We all want to be respected–by our boss, our colleagues, even our friends and family.
But it takes work to earn that respect. First you have to learn to give respect, act and think with confidence, and learn to be trusted.
Here are 99 simple reminders to make sure you’re on the right path.
1. Give more than you get. Give respect to get respect.
2. Respect yourself. Respect comes first from within.
3. Offer respect. Respect those around you.
4. Maintain your integrity. It’s the cornerstone of earned respect.
5. Keep your promises. We don’t respect anyone for making a promise, only for keeping it.
6. Add value. The more you focus on adding value for others, the more respect you will get.
7. Learn to spell Respect:
Remember basic kindness.
Stand firm in your convictions.
Play fair and smart.
Extend a helping hand.
Cause no harm.
Think before you speak.
8. Find people doing the right thing. People will respect you for acknowledging them.
9. Avoid the temptation to share everything in your head. No one needs to know everything you’re thinking. Get respect by keeping it simple.
10. Be respectful of the feelings of others. They’re just as important as yours.
11. Hold to the truth. Express yourself with honesty.
12. Invest in what matters. Place your time and energy with the things that are important to you.
13. Go outside your comfort zone. People respect those who take chances, take risks, and seek challenges.
14. Suspend judgment. Even though people will judge you, do everything you can to avoid making quick judgments about them.
15. Live your values. Don’t just talk about your values; let them show in your actions.
16. Be authentic. Live your life on your terms and live it bravely.
17. Express appreciation. The most respected people genuinely express appreciation in terms that are specific and positive.
18. Be honest but tactful. Better to be honest than be impressive.
19. Stay positive. People respect positivity.
20. Fight the good fight on the critical issues. Respect is accorded to those who know which battles are worth engaging in.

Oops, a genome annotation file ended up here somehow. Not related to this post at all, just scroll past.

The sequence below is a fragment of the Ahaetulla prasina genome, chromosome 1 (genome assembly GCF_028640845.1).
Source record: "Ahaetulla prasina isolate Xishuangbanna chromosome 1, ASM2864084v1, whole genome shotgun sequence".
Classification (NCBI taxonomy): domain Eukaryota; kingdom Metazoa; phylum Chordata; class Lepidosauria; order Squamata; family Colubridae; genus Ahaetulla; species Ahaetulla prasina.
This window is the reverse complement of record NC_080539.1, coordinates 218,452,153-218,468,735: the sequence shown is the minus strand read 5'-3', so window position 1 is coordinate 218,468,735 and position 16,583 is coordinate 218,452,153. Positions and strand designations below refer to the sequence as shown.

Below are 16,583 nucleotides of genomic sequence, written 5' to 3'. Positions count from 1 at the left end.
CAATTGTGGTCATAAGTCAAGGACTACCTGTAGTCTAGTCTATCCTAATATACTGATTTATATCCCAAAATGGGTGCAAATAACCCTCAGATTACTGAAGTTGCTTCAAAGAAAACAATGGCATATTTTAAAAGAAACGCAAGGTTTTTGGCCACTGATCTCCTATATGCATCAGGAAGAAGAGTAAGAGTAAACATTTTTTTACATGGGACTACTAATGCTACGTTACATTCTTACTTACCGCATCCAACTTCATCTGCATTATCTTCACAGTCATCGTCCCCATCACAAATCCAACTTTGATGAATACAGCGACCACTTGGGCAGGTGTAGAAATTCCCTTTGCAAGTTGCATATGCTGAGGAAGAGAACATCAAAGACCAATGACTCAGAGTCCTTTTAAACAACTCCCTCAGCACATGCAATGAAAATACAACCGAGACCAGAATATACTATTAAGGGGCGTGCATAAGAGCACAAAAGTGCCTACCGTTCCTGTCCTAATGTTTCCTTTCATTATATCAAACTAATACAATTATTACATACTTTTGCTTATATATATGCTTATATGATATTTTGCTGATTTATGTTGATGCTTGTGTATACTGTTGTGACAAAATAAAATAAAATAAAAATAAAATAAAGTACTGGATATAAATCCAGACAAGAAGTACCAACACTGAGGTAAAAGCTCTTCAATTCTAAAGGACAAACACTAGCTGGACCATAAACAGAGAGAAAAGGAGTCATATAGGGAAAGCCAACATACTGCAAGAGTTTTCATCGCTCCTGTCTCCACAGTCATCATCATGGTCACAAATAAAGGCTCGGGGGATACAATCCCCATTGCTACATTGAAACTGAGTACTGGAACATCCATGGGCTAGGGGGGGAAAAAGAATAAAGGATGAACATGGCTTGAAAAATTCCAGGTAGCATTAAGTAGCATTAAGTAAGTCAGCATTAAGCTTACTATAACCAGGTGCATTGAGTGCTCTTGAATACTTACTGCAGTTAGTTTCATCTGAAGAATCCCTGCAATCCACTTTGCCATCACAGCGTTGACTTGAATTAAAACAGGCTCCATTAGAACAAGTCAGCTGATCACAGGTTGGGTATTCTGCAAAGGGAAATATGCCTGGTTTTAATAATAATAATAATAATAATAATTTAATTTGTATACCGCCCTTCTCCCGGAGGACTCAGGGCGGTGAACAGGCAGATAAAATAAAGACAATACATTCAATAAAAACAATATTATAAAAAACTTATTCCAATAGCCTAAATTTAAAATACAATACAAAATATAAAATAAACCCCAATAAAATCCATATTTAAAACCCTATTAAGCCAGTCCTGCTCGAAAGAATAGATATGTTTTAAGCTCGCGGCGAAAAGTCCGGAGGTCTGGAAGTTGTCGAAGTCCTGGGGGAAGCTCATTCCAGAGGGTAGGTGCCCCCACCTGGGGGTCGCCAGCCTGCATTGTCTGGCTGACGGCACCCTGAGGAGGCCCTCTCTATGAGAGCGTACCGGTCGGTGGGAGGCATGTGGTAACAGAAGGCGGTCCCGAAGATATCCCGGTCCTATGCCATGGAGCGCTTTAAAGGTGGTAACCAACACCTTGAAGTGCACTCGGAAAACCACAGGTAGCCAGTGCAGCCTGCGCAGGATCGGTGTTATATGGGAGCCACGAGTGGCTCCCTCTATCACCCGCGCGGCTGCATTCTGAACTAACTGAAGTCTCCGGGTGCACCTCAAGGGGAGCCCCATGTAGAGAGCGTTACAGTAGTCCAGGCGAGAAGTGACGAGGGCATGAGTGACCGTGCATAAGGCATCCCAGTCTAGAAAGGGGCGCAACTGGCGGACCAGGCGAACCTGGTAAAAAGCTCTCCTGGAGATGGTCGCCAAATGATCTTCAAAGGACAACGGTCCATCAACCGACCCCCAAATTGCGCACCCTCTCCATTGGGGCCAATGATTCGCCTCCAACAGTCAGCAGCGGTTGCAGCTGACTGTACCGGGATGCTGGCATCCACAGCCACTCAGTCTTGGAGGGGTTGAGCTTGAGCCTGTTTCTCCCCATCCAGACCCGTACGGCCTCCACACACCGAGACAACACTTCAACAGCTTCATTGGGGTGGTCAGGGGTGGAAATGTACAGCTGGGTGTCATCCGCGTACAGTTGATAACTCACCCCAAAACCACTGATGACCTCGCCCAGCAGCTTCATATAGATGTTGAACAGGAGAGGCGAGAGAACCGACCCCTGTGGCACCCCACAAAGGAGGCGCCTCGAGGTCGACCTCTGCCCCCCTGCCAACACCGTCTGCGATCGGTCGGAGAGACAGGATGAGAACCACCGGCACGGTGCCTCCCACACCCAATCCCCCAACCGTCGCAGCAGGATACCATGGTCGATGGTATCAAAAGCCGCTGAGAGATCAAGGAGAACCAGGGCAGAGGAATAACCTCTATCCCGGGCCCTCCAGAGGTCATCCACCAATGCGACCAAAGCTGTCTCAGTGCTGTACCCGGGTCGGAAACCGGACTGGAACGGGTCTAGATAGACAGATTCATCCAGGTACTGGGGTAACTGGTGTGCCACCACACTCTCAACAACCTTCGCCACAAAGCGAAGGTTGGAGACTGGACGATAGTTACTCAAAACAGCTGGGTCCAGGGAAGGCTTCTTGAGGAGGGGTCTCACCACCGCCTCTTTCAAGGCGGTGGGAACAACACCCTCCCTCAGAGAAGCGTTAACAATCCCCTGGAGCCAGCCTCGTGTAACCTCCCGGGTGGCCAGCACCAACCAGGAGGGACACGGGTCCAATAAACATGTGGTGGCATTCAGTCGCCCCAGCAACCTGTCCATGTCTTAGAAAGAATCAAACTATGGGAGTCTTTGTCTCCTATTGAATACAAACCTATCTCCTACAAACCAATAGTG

21. Be curious. Ask open-ended questions and listen.
22. Go the extra mile. And take others with you. Exceed all expectations.
23. Forge partnerships. Surround yourself with people who have qualities you admire.
24. Know your priorities. Identify the most important things in your life so you can make them top priority.
25. Lean in to your likability. Whatever your position, you can be collegial and kind and connected with those around you.
26. Have a good memory. It’s a big deal to people when you ask them about important events in their lives.
27. Delegate as much as possible. Allow others to show off their strength and respect them for it; in turn they will respect you.
28. Be inspiring. The ones who gain the most respect are usually the ones who inspire others to do great things.
29. Always be on time. It shows respect for others.
30. Think ahead. Be mindful of others and help them come with solutions and strategies that work for them.
31. Speak your mind. Strong opinions and lots of ideas gain respect. Just don’t be obnoxious about it.
32. Be prepared. Show respect by knowing what to expect with each interaction, meeting, or conversation.
33. Don’t be afraid to ask how you can help. Don’t shy away from people who are struggling. Even if they decline your offer, they will remember it.
34. Own it. Have strengths without boasting; and own it by sharing it.
35. Play to your strengths. When you do the things you are good at, you earn the respect of others.
36. Acknowledge the dignity of others. This simple attitude is worth everything.
37. Apologize. When you are wrong, simply say you are sorry.
38. Say what you mean and mean what you say. People learn to trust and believe in what you say through your consistency.